Sunday, June 21, 2009

Miserly Gluttony

A recent Goldman Sachs report revisits the idea of the savings glut Ben Bernanke first propounded back in 2003. I'll admit that when I first heard this theory, I found it kinda laughable. It sounded like yet another justification for the huge US current accounts deficit in particular and for US exceptionalism in general -- if things look unbalanced, let's blame the Chinese; the American economy is unstoppable and infinite by divine right. Over the last year or so though, I have come to see that reaction as both right and wrong. There really was a savings glut and the Chinese really are partly to blame for this mess. Their choice to peg to the dollar and accumulate US Treasuries was a necessary, if not sufficient, part of this whole crisis.

The basic argument is pretty simple. Sure, we had a giant credit bubble, centered on housing, accompanied by all the scams and looting that come with every bubble. Part of the reason for this was a lack of financial regulation, a corrupt government, and a crazed compensation structure. But that only explains explains why the bomb went off just where it did. It does not explain why everyone sat down on a powder keg to begin with. For that you needed the availability of easy credit, and for that you needed low rates and low inflation expectations.

The Chinese peg to the dollar and their forced march to industrial prosperity goes a long way to explaining these last two items, and this is the case the paper makes in some detail. Essentially, it boils down to the fact that China over-saved and under-invested. The first bit is what kept interest rates and inflation so low for so long (though Easy Al Greenspan should probably get some blame for this as well). The second part is no less crucial however, and that's what makes the paper interesting. They show that in addition to saving too much and pushing down rates, the Chinese were unwilling to take any investment risk with the glut they had piled up. They didn't invest enough in their own factories, or anyone else's factories, despite the fact that returns on real capital were high, and they didn't invest in equities or any other productive asset class. They just wanted to pile it up in ultrasafe Treasuries, which completely skewed relative prices in the financial world. If they had distributed things more evenly between asset classes, the price of everything would have risen together, and we would have called it prosperity, and not a bubble. However, since the US government was the only group they would lend to, somebody else had to do the magic of putting this pile of scaredy-cat funds into use in the economy. And lo, the nearest thing to hand was housing, commodities, and bank debt for private equity. To compensate for a large player's risk aversion, everyone else was encourage to embrace more risk.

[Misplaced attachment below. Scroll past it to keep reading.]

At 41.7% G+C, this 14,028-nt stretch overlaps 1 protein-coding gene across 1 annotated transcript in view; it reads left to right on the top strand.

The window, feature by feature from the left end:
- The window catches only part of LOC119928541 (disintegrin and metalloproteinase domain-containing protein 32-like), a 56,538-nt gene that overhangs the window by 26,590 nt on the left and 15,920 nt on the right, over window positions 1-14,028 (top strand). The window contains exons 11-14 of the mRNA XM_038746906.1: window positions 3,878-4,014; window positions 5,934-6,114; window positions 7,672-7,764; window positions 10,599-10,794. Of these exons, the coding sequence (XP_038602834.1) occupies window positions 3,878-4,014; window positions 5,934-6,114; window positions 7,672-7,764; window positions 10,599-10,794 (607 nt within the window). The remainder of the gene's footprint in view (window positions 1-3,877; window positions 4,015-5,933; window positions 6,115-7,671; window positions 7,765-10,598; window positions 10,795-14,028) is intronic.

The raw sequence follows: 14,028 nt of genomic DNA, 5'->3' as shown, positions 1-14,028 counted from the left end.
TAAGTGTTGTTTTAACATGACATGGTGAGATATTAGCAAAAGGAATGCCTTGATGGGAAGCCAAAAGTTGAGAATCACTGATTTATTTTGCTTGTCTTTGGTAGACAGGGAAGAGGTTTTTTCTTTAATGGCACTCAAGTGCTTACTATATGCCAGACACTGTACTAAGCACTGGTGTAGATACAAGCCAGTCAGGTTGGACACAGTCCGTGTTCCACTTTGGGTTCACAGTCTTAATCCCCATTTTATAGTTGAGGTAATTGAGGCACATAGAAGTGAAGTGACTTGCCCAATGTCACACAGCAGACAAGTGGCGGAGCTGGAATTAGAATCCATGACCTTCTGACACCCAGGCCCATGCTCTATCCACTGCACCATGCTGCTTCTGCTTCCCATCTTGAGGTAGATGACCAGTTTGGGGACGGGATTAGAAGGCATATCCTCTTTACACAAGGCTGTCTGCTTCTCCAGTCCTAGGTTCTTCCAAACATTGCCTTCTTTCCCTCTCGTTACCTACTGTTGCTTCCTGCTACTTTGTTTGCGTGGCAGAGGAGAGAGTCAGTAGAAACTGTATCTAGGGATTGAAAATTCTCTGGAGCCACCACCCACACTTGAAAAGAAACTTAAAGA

Naturally, I don't mean that we should bomb China or let they boys at Citibank off the hook, but we should try to really understand how we got here, and I think this is a fundamental part of it. On the other hand, if you want to play conspiracy theory, you might claim that this was China's attempt to sponsor a socialist coup in the United States through clever financial engineering. Induce a financial crisis that you know they will resolve via larger government involvement in the economy. Maybe Trotsky was right and socialism's permanent revolution worldwide is inevitable -- we just failed to understand the mechanism. Clever monkeys.

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